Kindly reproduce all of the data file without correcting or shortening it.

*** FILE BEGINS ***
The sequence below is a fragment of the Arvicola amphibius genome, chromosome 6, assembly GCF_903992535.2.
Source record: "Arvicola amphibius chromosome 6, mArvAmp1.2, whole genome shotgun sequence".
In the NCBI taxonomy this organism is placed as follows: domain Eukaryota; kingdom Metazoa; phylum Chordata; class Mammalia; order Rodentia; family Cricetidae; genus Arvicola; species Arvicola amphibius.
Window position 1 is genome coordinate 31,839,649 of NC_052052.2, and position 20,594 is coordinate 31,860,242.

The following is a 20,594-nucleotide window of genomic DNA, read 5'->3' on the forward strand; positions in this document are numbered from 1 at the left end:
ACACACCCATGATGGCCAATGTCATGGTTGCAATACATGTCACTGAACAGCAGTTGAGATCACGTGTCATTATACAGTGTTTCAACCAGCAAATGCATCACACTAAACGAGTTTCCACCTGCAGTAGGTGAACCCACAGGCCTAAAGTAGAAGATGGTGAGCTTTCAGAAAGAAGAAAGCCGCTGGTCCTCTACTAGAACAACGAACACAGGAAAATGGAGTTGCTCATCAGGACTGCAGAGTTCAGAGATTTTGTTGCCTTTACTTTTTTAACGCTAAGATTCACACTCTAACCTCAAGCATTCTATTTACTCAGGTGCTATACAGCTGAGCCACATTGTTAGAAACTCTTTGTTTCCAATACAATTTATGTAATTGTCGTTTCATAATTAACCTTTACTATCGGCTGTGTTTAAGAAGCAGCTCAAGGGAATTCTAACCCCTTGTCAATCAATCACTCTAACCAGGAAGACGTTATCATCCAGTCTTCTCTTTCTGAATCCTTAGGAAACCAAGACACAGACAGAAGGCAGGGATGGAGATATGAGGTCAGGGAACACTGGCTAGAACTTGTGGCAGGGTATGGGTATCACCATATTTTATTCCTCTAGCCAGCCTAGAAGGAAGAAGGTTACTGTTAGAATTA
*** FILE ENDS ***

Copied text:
The sequence below is a fragment of the Arvicola amphibius genome, chromosome 6, assembly GCF_903992535.2.
Source record: "Arvicola amphibius chromosome 6, mArvAmp1.2, whole genome shotgun sequence".
In the NCBI taxonomy this organism is placed as follows: domain Eukaryota; kingdom Metazoa; phylum Chordata; class Mammalia; order Rodentia; family Cricetidae; genus Arvicola; species Arvicola amphibius.
Window position 1 is genome coordinate 31,839,649 of NC_052052.2, and position 20,594 is coordinate 31,860,242.

The following is a 20,594-nucleotide window of genomic DNA, read 5'->3' on the forward strand; positions in this document are numbered from 1 at the left end:
ACACACCCATGATGGCCAATGTCATGGTTGCAATACATGTCACTGAACAGCAGTTGAGATCACGTGTCATTATACAGTGTTTCAACCAGCAAATGCATCACACTAAACGAGTTTCCACCTGCAGTAGGTGAACCCACAGGCCTAAAGTAGAAGATGGTGAGCTTTCAGAAAGAAGAAAGCCGCTGGTCCTCTACTAGAACAACGAACACAGGAAAATGGAGTTGCTCATCAGGACTGCAGAGTTCAGAGATTTTGTTGCCTTTACTTTTTTAACGCTAAGATTCACACTCTAACCTCAAGCATTCTATTTACTCAGGTGCTATACAGCTGAGCCACATTGTTAGAAACTCTTTGTTTCCAATACAATTTATGTAATTGTCGTTTCATAATTAACCTTTACTATCGGCTGTGTTTAAGAAGCAGCTCAAGGGAATTCTAACCCCTTGTCAATCAATCACTCTAACCAGGAAGACGTTATCATCCAGTCTTCTCTTTCTGAATCCTTAGGAAACCAAGACACAGACAGAAGGCAGGGATGGAGATATGAGGTCAGGGAACACTGGCTAGAACTTGTGGCAGGGTATGGGTATCACCATATTTTATTCCTCTAGCCAGCCTAGAAGGAAGAAGGTTACTGTTAGAATTA